Though Wheeler’s observations are about faith communities, I am applying his immediate meanings beyond faith communities to secular philosophies such as atheism and humanism and then even to methodological paradigms such as naturalism. As a post-modernist, Wheeler points out that the dwelling place, the home of faith and philosophy is to some extent contingent on historical-cultural location and temperament. My placement of scientific methodologies such as methodological naturalism or humanist ethical systems on this chart does not put them on par with any of the religious examples given. As I will explain, these categories are instead very personal for me.
Dawkins’s belief scale is the basis of numbers one (1) through seven (7) at the base of my chart. This scale is a categorization from #1 Strong Theist through #7 Strong Atheist. The strong theist and strong atheist “know” their positions are correct. Every stage in between the polarities of strong theism and strong atheism is essentially a form of agnosticism. It might come as a surprise to some that Dawkins identifies at #6, as a de-facto atheist who knows that he cannot absolutely prove there is no god but who feels he can reasonably conclude there isn’t one and lives accordingly. Dawkins’ belief scale is the most objective aspect of my graphic, the remainder ventures into much more subjective categories about how I think.
The examples given under each category are deeply personal for me—they are not meant to be ontological. I am not asserting, for example, that Liberation Theology is inherently or by its nature Weak Theist, nor am I asserting that Evangelicalism is by its nature De-facto Theist. I am asserting that for me these examples represent perspectives within the category listed. I am saying that I can take on a given religion or theology within De-facto theism and run with it. I am able to and find myself often thinking like a Rabbinic Jew or like an Evangelical, taking such perspectives within the category of De-facto Theism.
Perspectival Empathy
On Myers-Briggs Personality Type Indicator tests I score INFP. My incline toward P (perception) versus J (judging) gifts me with the ability to understand and enter into multiple perspectives. In my personal development I find myself able to defend and think like any given point listed above. As recently suggested by a friend from church, I call this perspective or perspectival empathy. I say this not to boast because this is not in and of itself a badge of honor as it also burdens me with an inner discursive community of voices, representative voices that speak up and defend their holdings and claims as I navigate through the mysteries of existence.
In my thinking process, I recognize the contingencies of the perspectives I take. I realize that there are highly contingent histories and aspects my historical-cultural location and my temperament that influence how I think. Unlike the fundamentalist who denies such contingencies, I accept them. Hence, I see each of the perspectives listed here as way points, as houses to dwell in, to work with the quote initially given by Wheeler. No single point exhausts who I am or who I enjoy being. No single way point is a stopping ground for me, summing up the thoughts I am capable of thinking or defending.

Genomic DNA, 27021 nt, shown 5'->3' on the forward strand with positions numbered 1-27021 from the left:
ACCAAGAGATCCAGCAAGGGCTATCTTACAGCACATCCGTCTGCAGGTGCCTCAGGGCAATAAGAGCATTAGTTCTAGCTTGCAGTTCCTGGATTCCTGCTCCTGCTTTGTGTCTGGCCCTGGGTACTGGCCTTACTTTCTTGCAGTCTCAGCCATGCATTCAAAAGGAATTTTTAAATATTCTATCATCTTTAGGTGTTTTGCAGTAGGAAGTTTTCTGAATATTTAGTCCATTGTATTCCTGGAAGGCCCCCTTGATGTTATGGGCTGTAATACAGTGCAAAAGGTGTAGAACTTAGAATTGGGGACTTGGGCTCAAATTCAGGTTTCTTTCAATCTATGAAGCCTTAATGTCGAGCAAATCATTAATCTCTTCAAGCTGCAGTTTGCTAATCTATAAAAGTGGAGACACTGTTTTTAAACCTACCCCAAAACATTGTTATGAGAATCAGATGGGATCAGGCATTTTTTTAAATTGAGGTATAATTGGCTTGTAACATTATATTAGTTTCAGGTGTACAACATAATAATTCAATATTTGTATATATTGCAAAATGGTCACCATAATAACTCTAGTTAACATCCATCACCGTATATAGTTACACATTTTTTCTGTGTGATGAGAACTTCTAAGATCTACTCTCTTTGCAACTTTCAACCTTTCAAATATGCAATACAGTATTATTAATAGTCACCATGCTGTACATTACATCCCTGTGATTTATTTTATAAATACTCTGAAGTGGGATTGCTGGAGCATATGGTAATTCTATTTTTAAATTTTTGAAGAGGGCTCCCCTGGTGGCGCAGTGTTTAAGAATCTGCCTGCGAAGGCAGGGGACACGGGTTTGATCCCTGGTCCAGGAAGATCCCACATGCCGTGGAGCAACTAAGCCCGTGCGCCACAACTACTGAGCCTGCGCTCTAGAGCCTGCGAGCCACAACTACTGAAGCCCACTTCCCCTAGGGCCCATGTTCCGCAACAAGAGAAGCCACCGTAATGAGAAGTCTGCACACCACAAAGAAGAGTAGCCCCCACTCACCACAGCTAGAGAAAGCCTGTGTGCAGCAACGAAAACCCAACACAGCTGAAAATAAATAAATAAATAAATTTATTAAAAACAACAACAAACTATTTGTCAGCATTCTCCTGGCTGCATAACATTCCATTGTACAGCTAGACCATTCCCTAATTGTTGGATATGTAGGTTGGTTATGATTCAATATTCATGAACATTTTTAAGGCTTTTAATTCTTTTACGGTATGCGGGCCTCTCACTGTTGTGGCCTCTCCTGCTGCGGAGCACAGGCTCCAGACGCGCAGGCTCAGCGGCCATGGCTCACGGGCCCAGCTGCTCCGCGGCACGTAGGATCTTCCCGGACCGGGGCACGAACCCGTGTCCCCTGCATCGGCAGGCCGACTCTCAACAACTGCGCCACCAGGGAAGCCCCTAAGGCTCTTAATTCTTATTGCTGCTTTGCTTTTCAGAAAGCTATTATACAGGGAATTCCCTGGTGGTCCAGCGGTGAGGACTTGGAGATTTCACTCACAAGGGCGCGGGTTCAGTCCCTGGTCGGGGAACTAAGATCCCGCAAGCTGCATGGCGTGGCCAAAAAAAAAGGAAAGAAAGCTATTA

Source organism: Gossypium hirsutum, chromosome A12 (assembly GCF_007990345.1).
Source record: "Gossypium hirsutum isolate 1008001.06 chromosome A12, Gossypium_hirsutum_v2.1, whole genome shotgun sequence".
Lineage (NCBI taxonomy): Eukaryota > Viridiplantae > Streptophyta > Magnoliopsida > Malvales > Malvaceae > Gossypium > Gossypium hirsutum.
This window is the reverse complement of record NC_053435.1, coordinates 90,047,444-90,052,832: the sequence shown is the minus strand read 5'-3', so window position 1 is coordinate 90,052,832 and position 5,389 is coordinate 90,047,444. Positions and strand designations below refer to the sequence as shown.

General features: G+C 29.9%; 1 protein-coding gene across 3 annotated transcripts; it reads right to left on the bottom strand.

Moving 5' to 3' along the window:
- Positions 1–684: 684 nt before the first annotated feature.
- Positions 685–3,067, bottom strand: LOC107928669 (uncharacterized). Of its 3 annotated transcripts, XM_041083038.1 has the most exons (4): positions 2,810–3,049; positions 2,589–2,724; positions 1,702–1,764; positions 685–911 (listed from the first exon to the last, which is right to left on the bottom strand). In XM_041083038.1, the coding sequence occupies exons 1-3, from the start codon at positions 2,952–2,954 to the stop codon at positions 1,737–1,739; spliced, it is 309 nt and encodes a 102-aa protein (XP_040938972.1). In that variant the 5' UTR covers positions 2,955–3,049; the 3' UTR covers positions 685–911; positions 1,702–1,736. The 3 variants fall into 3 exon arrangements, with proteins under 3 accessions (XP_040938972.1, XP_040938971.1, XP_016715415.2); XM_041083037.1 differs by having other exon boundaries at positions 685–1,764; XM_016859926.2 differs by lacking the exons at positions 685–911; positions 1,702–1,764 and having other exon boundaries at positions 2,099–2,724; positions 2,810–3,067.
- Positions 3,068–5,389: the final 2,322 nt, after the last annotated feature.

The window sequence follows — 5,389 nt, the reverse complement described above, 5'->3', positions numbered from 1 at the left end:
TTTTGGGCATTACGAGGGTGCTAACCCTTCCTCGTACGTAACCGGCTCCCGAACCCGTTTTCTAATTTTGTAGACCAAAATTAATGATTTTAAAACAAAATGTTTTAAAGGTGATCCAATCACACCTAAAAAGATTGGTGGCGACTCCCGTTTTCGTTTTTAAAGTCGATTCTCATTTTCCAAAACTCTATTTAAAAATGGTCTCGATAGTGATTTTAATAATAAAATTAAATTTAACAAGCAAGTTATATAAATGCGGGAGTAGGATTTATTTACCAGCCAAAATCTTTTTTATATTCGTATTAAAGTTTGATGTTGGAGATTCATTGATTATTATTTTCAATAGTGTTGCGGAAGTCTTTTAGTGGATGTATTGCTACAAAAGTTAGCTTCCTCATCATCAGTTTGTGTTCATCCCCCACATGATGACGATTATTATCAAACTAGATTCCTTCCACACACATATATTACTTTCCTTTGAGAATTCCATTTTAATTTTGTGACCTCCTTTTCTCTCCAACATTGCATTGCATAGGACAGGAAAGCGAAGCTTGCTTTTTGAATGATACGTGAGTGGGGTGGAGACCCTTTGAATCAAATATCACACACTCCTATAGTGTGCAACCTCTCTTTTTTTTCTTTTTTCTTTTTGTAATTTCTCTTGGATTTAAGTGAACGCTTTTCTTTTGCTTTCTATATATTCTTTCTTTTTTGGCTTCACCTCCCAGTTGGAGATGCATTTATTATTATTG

Right and left brain distinctions in which the left brain is inclined toward logic, reason, and math and the right brain is inclined toward creativity, music, and art no longer carry weight in neuroscience. However, I find this distinction valuable as a metaphor. I feel as though my left brain thinks scientifically and rationally and is atheistic. On the other hand my right brain, my creative brain, swims in a world of theology and subjectivity and is theistic (or panentheistic, see note below). I do not feel as though any given category on Dawkins’ belief scale exhausts who I am and the thoughts I am capable of thinking. In some ways I could jettison the entire scale, which would not be too difficult, but I have found that I am able to use it as a metaphor to describe how I think and how I feel. I am a rational atheist with deeply mystical, creative anchoring in God. Yes, this is a contradiction, but I am okay with this. It works for me.
Note on Panentheism and Weak Theist
The items in the #3 Weak Theist category are there because they represent non-interventionist theism for me. Many have argued that theism is defined by the existence of a God outside of the cosmos whose intervention in the natural order is by means of interrupting natural law, i.e., by performing a miracle. Though for others some of the examples listed might better be categorized as de-facto theist, these paradigms for me are essentially non-interventionist in which God acts by means of natural law and in which God is likely ontologically incapable of contravening natural law. God in these models works naturalistically, entirely in step with natural law not by coercion but by persuasion. To the degree that one’s panentheism allows for an interventionist God, to that degree does panentheism become a form of theism. However, any appeal that panentheism has for me as a philosophical model or as a means of reconciling the questions of theodicy, fall into non-interventionist camps which might even be called non-theistic.